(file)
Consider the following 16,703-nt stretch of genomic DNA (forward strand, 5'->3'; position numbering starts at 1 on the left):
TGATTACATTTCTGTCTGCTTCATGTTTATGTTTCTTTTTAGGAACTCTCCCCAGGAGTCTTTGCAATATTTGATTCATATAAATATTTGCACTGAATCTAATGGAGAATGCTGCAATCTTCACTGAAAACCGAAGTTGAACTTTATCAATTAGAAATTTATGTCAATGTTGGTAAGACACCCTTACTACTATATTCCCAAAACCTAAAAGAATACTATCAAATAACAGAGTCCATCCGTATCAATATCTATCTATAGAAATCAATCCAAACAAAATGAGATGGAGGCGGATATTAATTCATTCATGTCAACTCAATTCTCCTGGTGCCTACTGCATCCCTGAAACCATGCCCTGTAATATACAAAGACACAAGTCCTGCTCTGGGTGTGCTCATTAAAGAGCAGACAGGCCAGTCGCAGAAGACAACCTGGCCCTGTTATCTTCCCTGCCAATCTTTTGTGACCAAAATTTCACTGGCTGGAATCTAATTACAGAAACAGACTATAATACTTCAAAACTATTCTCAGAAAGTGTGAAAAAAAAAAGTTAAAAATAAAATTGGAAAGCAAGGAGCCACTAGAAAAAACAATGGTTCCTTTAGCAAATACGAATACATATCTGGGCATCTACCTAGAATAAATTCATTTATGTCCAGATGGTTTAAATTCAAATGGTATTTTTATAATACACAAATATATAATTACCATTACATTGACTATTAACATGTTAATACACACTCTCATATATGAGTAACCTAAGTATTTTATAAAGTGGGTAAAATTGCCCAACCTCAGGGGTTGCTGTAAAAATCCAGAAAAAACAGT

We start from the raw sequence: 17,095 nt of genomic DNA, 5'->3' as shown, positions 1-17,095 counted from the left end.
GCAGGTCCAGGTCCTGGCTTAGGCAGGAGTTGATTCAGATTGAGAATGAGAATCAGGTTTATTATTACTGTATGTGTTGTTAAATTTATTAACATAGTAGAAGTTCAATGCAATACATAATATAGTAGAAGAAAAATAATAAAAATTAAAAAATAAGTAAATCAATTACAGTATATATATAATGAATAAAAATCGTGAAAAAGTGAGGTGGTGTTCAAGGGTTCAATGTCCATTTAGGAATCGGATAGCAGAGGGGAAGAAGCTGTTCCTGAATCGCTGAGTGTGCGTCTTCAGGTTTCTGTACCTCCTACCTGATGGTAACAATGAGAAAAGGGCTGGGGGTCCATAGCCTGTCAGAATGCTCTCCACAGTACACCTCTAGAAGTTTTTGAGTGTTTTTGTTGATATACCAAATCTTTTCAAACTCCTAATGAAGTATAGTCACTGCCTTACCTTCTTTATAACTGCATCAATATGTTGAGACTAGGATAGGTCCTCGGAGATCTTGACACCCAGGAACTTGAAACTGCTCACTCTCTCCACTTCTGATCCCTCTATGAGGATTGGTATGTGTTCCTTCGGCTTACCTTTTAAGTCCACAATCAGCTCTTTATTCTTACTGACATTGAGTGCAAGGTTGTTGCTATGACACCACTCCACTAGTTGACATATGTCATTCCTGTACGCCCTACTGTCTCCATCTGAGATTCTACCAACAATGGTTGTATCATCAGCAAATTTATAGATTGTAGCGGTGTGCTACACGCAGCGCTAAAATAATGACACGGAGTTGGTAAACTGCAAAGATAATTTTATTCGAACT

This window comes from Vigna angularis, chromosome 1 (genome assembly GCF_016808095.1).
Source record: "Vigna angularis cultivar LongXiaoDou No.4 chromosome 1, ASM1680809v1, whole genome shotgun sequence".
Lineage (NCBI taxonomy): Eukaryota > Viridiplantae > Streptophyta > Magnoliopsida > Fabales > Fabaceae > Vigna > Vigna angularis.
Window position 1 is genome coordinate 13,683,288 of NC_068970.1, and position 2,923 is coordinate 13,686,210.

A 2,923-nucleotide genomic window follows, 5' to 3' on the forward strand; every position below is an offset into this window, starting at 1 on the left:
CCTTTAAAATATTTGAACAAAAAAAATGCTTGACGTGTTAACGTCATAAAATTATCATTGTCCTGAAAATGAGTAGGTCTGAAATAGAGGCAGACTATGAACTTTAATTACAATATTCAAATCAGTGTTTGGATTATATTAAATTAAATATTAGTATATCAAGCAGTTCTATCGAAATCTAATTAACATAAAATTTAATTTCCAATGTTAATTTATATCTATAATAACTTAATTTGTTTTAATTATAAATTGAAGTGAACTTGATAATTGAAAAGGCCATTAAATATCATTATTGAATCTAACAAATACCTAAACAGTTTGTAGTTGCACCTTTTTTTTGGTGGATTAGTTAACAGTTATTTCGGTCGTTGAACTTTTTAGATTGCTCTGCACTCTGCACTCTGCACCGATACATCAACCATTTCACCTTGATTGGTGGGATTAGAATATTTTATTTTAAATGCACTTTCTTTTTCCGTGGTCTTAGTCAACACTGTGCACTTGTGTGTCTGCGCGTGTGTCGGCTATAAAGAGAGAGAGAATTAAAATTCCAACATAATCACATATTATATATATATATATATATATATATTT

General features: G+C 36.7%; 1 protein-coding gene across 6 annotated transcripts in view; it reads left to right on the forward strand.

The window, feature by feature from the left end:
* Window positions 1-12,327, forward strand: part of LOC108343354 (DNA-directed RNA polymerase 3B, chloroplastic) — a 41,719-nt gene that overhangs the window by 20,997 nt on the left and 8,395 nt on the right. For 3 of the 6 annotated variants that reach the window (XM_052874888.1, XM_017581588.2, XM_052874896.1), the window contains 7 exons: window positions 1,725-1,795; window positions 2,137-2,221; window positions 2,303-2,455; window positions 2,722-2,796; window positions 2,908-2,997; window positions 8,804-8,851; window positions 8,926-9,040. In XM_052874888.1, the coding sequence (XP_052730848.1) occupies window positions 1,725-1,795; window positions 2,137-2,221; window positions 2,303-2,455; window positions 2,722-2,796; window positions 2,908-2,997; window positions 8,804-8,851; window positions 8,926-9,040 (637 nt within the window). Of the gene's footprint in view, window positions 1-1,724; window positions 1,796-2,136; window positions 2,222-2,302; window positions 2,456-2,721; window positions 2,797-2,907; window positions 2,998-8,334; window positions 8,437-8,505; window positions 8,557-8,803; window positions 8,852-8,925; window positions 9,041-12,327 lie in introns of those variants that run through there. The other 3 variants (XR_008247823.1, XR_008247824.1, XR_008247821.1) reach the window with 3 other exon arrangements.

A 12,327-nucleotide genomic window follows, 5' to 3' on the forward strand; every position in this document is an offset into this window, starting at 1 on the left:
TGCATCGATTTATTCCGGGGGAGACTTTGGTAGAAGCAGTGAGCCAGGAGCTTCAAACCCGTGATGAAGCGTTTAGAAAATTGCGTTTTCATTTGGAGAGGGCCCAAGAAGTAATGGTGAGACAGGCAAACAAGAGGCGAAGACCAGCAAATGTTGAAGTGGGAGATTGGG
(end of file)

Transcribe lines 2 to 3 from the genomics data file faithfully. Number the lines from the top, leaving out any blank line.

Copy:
TGATTACATTTCTGTCTGCTTCATGTTTATGTTTCTTTTTAGGAACTCTCCCCAGGAGTCTTTGCAATATTTGATTCATATAAATATTTGCACTGAATCTAATGGAGAATGCTGCAATCTTCACTGAAAACCGAAGTTGAACTTTATCAATTAGAAATTTATGTCAATGTTGGTAAGACACCCTTACTACTATATTCCCAAAACCTAAAAGAATACTATCAAATAACAGAGTCCATCCGTATCAATATCTATCTATAGAAATCAATCCAAACAAAATGAGATGGAGGCGGATATTAATTCATTCATGTCAACTCAATTCTCCTGGTGCCTACTGCATCCCTGAAACCATGCCCTGTAATATACAAAGACACAAGTCCTGCTCTGGGTGTGCTCATTAAAGAGCAGACAGGCCAGTCGCAGAAGACAACCTGGCCCTGTTATCTTCCCTGCCAATCTTTTGTGACCAAAATTTCACTGGCTGGAATCTAATTACAGAAACAGACTATAATACTTCAAAACTATTCTCAGAAAGTGTGAAAAAAAAAAGTTAAAAATAAAATTGGAAAGCAAGGAGCCACTAGAAAAAACAATGGTTCCTTTAGCAAATACGAATACATATCTGGGCATCTACCTAGAATAAATTCATTTATGTCCAGATGGTTTAAATTCAAATGGTATTTTTATAATACACAAATATATAATTACCATTACATTGACTATTAACATGTTAATACACACTCTCATATATGAGTAACCTAAGTATTTTATAAAGTGGGTAAAATTGCCCAACCTCAGGGGTTGCTGTAAAAATCCAGAAAAAACAGT

We start from the raw sequence: 17,095 nt of genomic DNA, 5'->3' as shown, positions 1-17,095 counted from the left end.